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Apocalypse 2012 (Aztec Series #3)
     

Apocalypse 2012 (Aztec Series #3)

3.4 13
by Gary Jennings, Robert Gleason, Junius Podrug
 

In ancient Mexico, the “End-Time Codex”—prophesizing the world’s end in 2012—is entombed. A young Aztec-Mayan slave tells us its story.

Gifted in math and astronomy, Coyotl rises to king’s counselor in Tula, a golden city of milk and honey ruled by the brilliant god-king, Quetzalcoatl, the Feathered Serpent of lore. Gathering

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Apocalypse 2012 (Aztec Series #3) 3.1 out of 5 based on 0 ratings. 10 reviews.
JGolomb More than 1 year ago
Many familiar with Gary Jennings' "Aztec" series will enjoy this book. Expectations should be measured, however, because "2012" is only Gary Jennings 'Lite'. Since 'Lite' is all one can get, then one should go for it. At the end of the day the book is enjoyable. The delight I find from Jennings' original two "Aztec" books (and to a lesser extent in his Marco Polo-based novel "Journeyer") is the emotional depth and range of the key characters. It's been almost two years since I first discovered "Aztec" and I still find my thoughts drifting to the myriad tales of Mixtli Dark Cloud. Mixtli's inner monologue and narrative is what defines Jennings' characters. I find that tone very recognizable and comfortable. "2012" bounces back and forth between early 1000 A.D. and modern day. The plot lines of the two times generally follow each other on a search to answer the questions of when, why, and what cataclysmic end will come to the earth. There are about twice as many pages dedicated to the main Aztec character, Coyotl, and his adventures than the modern day vignettes. If the book is Gary Jennings 'Lite', then you'll be as pleased as I was that the focus is on Coyotl, who could justifiably be considered Mixtil Dark Cloud 'Lite'. "Apocalypse 2012" is purportedly based on Jennings' own notes found after his death in 1999. This book is not great. The storyline is unbalanced and, at some points, a little nonsensical. I found myself thumbing back through some sections trying to reconcile some of the actions. Ultimately, I threw my hands up and let myself enjoy the ride. Though 384 pages (MUCH shorter than "Aztec"), the book is an extremely easy and quick read. Few chapters run more than 10 pages long. If your expectations are set appropriately, and you pine for Gary Jennings, then buy this book. If you're looking for another "Aztec", then you'll have to keep searching. For those who haven't tried Jennings, this isn't a terrible introduction. But just be aware that this is more of an appetizer - the main course is "Aztec".
Anonymous More than 1 year ago
Anonymous More than 1 year ago
Anonymous More than 1 year ago
Anonymous More than 1 year ago
The idea that the Maya knew something is going to happen in 2012 is well laid out in the book by showing how interested they were in the sky and how they were probably the best astronomers in the ancient world. Having chapters with both the present day and the ancient one was good. I had never heard of Tula and it was interesting to find out that it was the land of milk and honey to the ancient Maya and Aztecs and that many of their customs and architecture came from Tula. I went to Chichen Itza and was told it had Toltec influences despite being in the heart of the Maya territory. I didn't understand then, but I do now. I liked the book, it moved fast and everything was interesting.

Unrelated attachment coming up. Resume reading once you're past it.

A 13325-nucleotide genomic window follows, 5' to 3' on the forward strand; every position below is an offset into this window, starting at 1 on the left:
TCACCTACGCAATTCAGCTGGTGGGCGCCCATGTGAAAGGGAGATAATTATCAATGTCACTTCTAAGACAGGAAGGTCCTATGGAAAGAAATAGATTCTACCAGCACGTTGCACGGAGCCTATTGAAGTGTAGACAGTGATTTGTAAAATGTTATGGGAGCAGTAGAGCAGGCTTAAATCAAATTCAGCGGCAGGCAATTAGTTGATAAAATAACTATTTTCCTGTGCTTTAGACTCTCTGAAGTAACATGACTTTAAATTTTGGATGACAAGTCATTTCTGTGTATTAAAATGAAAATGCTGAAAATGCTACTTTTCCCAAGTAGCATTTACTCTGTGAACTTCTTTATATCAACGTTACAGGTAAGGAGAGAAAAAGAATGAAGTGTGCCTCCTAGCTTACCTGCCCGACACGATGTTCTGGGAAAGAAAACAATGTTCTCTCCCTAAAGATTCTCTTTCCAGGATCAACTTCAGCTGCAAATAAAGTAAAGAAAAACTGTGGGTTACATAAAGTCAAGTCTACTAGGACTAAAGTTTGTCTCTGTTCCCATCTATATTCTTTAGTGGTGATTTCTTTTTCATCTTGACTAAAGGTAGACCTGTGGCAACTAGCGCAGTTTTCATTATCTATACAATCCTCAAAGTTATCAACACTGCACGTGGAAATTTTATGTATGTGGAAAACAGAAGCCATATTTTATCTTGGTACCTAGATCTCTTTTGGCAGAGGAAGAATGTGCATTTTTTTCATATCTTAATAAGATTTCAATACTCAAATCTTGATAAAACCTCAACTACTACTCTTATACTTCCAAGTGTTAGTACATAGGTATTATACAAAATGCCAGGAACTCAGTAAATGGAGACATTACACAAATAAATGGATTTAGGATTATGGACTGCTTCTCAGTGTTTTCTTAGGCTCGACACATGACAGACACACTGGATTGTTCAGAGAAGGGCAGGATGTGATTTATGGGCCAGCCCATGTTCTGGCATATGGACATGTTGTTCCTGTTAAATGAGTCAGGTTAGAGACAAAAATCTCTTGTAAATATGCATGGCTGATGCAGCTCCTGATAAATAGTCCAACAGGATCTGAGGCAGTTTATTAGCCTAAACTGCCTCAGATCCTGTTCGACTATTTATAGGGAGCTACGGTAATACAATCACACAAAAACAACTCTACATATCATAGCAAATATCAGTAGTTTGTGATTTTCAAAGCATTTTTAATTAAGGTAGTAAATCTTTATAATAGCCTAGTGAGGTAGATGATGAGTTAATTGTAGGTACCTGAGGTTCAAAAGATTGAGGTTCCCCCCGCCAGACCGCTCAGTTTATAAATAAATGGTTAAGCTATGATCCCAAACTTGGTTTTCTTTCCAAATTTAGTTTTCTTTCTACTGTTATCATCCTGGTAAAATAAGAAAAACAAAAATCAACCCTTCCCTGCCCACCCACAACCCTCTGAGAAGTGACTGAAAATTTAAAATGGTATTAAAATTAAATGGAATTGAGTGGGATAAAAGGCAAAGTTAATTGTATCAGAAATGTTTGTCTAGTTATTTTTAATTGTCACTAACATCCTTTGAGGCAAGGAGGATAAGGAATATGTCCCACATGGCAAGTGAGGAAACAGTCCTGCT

Cenza More than 1 year ago
I liked Apocalypse 2012. I like books where there are different things going on in different places but it all relates to the same plot. In the book, there were three storylines. A thousand years ago, in the ancient world, a young man named Coyotl has secret knowledge of the Maya 2012 end of the world prophecy and has recorded it in a codex. He has to stay alive until he gets it written because there are people back then who want the information. In the modern world, the president is working to deal with all the global threats we have to the planet, like rogue asteroids and super volcanoes. And the third storyline is a mission the government sent to Mexico find the codex and the battle over possession of it. There is a lot of action but also a lot of historical stuff about the Aztecs and Maya in ancient Mexico and information about the real threats we have to our survival today.
Lone_Ranger More than 1 year ago
I picked this book up to read something other than Civil War, and ,historical novels for a change. Although the book started out promising, if was disappointing in the end. To me, it seems like this was the opening for another book/part. The characters are okay, coyotl the main character isn't bad, and Ixchaal's is I felt the most interesting character. It appears this is another novel in the lines of the December 2012 Mayan End Calendar books. I have to agree with the other reviewers, that you should NOT purchase this book, but wait until your local library gets a copy.
Anonymous More than 1 year ago
Anonymous More than 1 year ago
He's been dead for a decade and still "Gary Jennings" keeps churning out the novels...or rather he left enough "notes" for the numerous books that bear his name since "Aztec Autumn." Sadly, one doesn't have to be a particularly observant reader to notice the superiority of the works actually written by Jennings himself, prior to his death in 1999. <sigh>
JRoblyer More than 1 year ago
I read this whole book expecting it to get better after each page but it only got worse. Frankly, I am amazed that it was even published. It is truly awful. The characters are flat. The setting descriptions are lists that are repeated through out. The attempts at adding mystical quality fail. There is no plot. Disconnected activities prevail. There is no end to the story, it just stops. This book is a total waste of time and money.